Glutton for Punishment

Fairplay, Goodwill and Sportsmanship


Advice on eating during single-day ultras, by Australian ultra-runner David Criniti

  “Your body is like a car”, my P.E. teacher once told me; “and like a car needs petrol to run, you need petrol (in the form of food and drink) to run”. “Beaut”, I thought, and promptly took up long-distance running, as it seemed a good excuse to pig out!

  The further and the faster a car travels, the more fuel it requires. Similarly, the further and the faster we run, the more fuel we require. As such, in a 100km race, which is going to take even the worlds best runners more than a quarter of a day, a lot of energy is required. The good news is that during the race, you get to be a bit of a glutton, guilt free. Mars bars, doughnuts, lollies, coke are all part of many ultra-runners’  race-day diets.

  Now I don’t know a hell of a lot about cars, so I’ll leave that analogy there, and quickly summarise the basic principles of energy consumption that work for me on the single-day ultras.

  1 – Eat regularly:

  I never go more than half an hour without putting something solid in my mouth during an ultra, even if it is just a couple jelly-beans. It keeps the energy levels fairly constant. If, on the other hand, you wait too long before refuelling, you may run out of petrol before the next BP (back to the car analogy again, sorry!).

  How regularly you can eat may also depend upon the spacing of aid stations, but assuming they are 3-5km apart, at each one you may like to grab a light snack such as:

-         Small chocolate bar

-         Doughnut

-         Piece of fruit

-         Sandwich

-         Lollies (snakes, jellybeans, etc)

  2 – Eat light.

  Your legs are doing the hard work, and hence they need the blood supply. If you eat something heavy, you will start getting more blood travelling to the digestive system, to help you process that T-bone steak, and your legs may find themselves without enough blood to keep them moving efficiently. So for your legs’ sake, stick with light snacks that don’t require too much energy to digest. Taking small bites, and chewing well can also reduce the amount of energy required by the digestive system.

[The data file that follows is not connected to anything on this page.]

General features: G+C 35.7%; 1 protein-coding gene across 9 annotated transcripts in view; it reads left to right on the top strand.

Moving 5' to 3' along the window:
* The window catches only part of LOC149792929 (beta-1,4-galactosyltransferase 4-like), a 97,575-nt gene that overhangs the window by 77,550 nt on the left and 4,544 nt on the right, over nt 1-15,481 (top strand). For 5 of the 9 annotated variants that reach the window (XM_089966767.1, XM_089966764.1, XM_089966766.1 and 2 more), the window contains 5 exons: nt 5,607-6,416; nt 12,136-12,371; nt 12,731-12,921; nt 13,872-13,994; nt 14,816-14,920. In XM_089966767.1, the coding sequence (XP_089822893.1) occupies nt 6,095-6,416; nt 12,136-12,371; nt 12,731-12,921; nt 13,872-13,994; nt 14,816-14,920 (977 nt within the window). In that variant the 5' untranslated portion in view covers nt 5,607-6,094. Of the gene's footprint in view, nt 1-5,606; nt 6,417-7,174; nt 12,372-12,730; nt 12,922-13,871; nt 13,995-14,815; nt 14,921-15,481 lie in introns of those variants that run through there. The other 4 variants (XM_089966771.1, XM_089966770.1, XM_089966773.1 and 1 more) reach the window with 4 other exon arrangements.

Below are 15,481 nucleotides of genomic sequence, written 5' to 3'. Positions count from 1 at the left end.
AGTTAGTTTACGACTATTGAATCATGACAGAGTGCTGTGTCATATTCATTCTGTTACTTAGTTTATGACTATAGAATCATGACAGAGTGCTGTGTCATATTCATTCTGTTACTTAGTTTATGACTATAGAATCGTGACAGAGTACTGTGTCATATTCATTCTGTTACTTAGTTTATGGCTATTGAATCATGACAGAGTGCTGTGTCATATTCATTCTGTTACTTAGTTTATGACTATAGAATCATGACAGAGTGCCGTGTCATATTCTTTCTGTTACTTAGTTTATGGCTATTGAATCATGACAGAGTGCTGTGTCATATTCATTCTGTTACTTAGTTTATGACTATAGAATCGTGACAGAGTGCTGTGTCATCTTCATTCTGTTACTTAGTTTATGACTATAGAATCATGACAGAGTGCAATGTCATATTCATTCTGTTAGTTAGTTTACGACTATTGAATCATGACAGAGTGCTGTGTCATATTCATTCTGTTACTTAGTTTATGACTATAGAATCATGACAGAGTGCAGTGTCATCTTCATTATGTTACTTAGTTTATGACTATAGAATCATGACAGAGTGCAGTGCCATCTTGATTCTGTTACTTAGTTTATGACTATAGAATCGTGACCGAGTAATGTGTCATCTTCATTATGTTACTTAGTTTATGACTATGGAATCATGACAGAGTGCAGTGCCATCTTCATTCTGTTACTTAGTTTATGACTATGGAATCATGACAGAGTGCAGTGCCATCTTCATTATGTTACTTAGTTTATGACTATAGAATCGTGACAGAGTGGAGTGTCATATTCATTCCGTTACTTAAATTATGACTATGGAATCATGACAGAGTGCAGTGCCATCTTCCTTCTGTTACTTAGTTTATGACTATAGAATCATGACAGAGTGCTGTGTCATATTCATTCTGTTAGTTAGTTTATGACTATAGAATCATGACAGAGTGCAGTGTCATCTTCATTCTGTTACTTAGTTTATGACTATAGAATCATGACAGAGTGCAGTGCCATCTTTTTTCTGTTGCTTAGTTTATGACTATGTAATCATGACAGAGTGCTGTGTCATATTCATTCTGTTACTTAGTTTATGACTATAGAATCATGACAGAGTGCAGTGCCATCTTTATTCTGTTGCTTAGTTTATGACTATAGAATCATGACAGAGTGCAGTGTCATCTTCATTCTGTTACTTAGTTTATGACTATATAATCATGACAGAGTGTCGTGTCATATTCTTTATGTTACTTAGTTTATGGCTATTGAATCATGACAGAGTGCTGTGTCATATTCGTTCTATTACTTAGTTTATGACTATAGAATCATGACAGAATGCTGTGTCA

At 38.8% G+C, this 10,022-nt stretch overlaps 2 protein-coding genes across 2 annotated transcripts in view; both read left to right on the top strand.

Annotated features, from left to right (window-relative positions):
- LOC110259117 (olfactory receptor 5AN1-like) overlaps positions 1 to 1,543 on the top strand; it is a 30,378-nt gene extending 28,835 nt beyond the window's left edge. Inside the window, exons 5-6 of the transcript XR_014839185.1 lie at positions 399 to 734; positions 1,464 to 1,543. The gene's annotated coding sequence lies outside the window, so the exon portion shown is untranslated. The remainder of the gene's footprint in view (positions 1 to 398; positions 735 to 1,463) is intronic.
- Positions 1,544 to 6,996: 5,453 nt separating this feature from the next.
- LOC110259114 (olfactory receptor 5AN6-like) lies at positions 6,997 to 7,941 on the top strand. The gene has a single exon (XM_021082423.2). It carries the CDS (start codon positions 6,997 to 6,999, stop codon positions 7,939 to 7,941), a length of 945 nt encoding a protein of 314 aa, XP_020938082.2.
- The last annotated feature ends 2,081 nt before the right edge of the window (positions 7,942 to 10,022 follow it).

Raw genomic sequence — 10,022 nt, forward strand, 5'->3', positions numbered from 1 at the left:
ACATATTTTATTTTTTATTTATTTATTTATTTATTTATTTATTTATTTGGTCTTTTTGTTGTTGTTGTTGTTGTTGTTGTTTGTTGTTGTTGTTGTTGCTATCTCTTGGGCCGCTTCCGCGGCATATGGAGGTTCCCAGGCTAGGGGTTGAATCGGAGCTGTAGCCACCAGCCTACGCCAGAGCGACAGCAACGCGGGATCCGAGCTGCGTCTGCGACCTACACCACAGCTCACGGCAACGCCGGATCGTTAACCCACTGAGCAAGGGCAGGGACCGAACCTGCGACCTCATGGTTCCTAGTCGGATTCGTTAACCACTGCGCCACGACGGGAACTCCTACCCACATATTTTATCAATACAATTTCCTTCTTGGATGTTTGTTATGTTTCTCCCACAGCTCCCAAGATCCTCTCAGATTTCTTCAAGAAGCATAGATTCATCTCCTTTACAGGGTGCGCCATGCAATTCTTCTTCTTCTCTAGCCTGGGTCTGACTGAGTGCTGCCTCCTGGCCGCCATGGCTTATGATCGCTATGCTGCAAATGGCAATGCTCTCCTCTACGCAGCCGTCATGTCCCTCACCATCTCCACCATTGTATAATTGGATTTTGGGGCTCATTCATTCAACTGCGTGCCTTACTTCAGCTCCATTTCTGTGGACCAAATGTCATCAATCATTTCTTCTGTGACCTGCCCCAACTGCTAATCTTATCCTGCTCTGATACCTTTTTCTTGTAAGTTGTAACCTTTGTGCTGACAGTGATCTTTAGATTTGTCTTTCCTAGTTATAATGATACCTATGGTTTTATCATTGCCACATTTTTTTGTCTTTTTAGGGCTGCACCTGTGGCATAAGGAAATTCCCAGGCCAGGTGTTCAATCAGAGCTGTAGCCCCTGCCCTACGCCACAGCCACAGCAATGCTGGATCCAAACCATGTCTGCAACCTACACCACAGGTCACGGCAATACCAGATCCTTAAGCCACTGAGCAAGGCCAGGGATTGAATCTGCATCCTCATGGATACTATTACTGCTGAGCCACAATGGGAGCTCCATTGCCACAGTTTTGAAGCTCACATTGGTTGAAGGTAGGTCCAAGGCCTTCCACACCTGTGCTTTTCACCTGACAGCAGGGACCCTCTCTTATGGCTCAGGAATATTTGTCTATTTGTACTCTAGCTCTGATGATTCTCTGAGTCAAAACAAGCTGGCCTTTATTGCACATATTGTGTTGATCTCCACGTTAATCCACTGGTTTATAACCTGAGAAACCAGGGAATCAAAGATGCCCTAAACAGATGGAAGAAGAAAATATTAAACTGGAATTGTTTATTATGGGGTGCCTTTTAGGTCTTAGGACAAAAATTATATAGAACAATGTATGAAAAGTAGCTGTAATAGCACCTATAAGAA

3 – Eat for now and for later.

  I look to a combination of two types of energy to keep me going throughout a100k race:

-         Energy for now - Foods high in simple sugars (Eg: Jelly-beans, snakes, sweet spreads such as honey or nutella, etc.): These provide energy in a form that is quickly absorbed by the body and will provide you with a noticeable (but short term) pick-me-up. Great for immediate effect when you’re going through the bad patches.

-         Energy for later - Foods high in complex carbohydrates (Eg:  bread, pasta, etc): These provide energy in a form that is absorbed more slowly by the body. Because it is absorbed more slowly, it doesn’t give that immediate pick-me-up, but it does last longer than the energy provided by simple sugars.

  The two types of energy complement each other well, but I find that both are necessary during an ultra, but neither one, on it’s own, is sufficient. I find getting both types of energy in the one snack seems to work pretty well. Eg: Nutella sandwiches have a high simple-sugar content (nutella) and a high carbohydrate content (bread).

  Same goes with doughnuts; the dough supplying the carbohydrates, and the cinnamon or icing sugar providing the simple sugars.

  4 – Wash it all down. Eating is extremely important to keep energy levels high during endurance events, but equally, if not more important is drinking. I try and leave no more than 15 minutes between drinks, even if it is just a cup full. Keep the drinking regular but light, just like the eating. Remember, “a man is not a camel” – you can’t drink heaps now, and store it for later. You’ll just get bloated, and probably sick.

  Finding the right amount to drink can take a bit of trial and error, but if you drink small, regular amounts, it is easier to modify than if you are drinking large quantities less often.

  Well, that’s the gospel according to Dave. Hope it was some help, but if it wasn’t, remember, there’s thousands of people out there, all with their own interpretation. Whatever works best for you is most important.

  Happy running,


  Appendix: My food / drink consumption during a 100k race

  Note: Everyone has individual tastes. I haven’t put this here in order to say “this is what you should eat during an ultra”. Rather, it is a guide as to what types and amounts of food may be useful in providing your body with sufficient energy to successfully complete a single-day ultra-marathon.


  Each lap (laps were 6.25km, with 2 aid stations split fairly evenly) I would have 2 of the following:

-         Mars bar (fun size)

-         2 lollies (either snakes or jelly babies)

-         Choc chip musli bar (chewy)

-         Cinnemon doughnut

-         Banana

-         Manderin

-         Nutella spread on white bread


i) Banana’s are the type of food that needs to be eaten in small bites and chewed well to avoid digestion problems.

ii) Even if I was feeling full, I’d still get a small feed in, such as a couple snakes or lollies, to keep the energy coming in.


At each aid station (approx every 3 kms), I would have:

-         1 cup water

-         1 cup sports drink

  After spillage, I’d estimate I got 150-200ml per cup, which means I was drinking up to 1.6L per hour.



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